26 June 2012

Dirty Bird?

It would be rash to conclude that the pigeons who regard General Allende's statue as their home away from home display disrespect for the General in spite of appearances. I have given this a good deal of thought while lounging in the Plaza Cívica Ignacio Allende, this business of pigeons perching on statues being the worldwide phenomenon that it is and has been throughout the history of outdoor statuary.

Some few people--usually strange people in other respects, too--have a great fondness for pigeons. I think it fair to say, however, that pigeons are regarded generally as a particularly dirty family of birds. The effrontery of this attitude strikes me as breathtaking in view of the fact that Homo sapiens are themselves a notably dirty species of primate. I have therefore concluded, for this reason and others, that pigeons recognize human beings as “birds of a feather.”


Both pigeons and people are widely distributed on the planet. Male and female pigeons tend to pair off, albeit with occasional dalliances, as do people. Both male and female usually participate in the rearing of their young to the detriment of having any life of their own, although male pigeons have been known to disappear, too. Indeed, both pigeon parents and people parents for the most part appear to adore their young for reasons equally difficult to discern. People and pigeons are both efficient disease carriers. Both produce an enormous amount of sewage. To name only a few common traits of pigeons and people.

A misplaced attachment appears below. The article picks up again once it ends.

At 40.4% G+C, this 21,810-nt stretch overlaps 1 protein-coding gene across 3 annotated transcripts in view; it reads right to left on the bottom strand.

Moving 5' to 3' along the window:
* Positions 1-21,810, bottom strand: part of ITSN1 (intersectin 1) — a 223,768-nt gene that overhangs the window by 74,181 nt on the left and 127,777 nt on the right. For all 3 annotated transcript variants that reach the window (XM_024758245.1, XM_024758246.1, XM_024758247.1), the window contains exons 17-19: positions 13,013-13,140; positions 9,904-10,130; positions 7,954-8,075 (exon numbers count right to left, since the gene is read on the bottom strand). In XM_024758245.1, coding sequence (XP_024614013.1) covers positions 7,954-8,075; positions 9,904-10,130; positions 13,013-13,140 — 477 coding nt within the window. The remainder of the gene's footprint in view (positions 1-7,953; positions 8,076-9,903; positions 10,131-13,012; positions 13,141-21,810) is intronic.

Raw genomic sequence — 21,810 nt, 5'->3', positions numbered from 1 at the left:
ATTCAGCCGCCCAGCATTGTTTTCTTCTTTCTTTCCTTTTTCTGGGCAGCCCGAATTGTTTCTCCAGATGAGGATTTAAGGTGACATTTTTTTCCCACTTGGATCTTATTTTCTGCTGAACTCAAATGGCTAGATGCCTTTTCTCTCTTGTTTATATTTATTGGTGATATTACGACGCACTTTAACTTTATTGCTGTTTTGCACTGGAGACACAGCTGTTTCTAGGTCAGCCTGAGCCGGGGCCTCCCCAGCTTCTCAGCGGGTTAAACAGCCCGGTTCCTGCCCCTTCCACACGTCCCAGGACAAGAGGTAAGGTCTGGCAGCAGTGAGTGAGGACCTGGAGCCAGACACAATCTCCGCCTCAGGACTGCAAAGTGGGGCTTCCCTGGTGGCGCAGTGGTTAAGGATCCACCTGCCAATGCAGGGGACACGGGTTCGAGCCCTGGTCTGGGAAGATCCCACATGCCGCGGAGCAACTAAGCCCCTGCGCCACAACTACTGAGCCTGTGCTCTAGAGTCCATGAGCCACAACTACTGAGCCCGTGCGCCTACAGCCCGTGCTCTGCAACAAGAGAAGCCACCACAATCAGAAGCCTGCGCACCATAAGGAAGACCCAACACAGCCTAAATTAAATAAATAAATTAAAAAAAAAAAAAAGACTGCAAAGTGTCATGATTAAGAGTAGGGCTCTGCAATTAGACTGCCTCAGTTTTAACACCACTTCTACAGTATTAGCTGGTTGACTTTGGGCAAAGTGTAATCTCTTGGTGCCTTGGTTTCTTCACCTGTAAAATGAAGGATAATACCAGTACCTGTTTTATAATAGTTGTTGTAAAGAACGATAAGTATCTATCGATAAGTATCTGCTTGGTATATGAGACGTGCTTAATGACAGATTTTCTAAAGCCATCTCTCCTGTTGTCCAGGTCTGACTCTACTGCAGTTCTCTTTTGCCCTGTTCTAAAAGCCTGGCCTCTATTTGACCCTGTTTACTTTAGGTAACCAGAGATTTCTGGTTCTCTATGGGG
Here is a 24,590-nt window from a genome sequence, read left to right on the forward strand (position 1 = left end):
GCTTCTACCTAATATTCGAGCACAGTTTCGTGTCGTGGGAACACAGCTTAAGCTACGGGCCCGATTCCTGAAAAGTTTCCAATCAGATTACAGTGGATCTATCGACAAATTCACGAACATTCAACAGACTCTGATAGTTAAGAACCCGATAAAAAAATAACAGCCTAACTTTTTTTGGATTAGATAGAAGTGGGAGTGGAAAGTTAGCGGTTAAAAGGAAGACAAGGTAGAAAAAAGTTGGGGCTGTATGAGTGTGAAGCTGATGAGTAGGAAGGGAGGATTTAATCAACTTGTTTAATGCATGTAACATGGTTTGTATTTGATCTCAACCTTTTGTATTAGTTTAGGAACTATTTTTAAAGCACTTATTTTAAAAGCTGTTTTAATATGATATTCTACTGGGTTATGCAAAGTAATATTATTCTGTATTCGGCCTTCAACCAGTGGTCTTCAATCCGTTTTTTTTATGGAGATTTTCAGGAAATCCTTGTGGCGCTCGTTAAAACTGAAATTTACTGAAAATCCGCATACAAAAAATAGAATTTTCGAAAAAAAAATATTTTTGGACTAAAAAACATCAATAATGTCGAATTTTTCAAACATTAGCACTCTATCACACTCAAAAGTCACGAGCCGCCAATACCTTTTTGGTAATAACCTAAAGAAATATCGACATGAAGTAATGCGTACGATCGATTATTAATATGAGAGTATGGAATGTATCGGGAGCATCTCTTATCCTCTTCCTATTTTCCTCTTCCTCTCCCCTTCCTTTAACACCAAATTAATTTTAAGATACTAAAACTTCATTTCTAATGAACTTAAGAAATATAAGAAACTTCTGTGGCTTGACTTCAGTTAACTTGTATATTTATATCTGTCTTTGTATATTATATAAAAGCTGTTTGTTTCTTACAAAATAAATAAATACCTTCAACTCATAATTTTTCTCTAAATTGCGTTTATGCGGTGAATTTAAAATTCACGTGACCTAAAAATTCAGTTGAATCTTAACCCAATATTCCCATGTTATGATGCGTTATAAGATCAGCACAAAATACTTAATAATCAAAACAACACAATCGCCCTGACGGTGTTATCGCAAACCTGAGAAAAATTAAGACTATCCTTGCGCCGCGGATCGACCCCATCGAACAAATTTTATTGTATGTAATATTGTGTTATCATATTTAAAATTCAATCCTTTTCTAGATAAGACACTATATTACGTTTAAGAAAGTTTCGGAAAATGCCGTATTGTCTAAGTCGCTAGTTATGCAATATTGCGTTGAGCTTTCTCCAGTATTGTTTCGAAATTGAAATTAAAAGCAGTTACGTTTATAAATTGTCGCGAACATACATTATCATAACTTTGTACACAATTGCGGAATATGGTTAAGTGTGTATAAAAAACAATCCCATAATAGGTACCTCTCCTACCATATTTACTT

Nevertheless, it seems obvious to me that pigeons harbor greater affection for people than most people harbor for pigeons. They obviously love living in cities among people. If I am correct that pigeons love people generally, then it is to be expected that pigeons would flock to monuments erected in memory of great persons. I visit General Allende's statue perhaps once a week and spend an hour or so loitering in the vicinity. These pigeons spend the entire day with him every day. That is clearly a display of devotion rather than disrespect for this man who was a man among men.


Here we see the pigeons reloading on taco chips, better able then to demonstrate their respect and affection for General Allende when they return to his statue in a few minutes.

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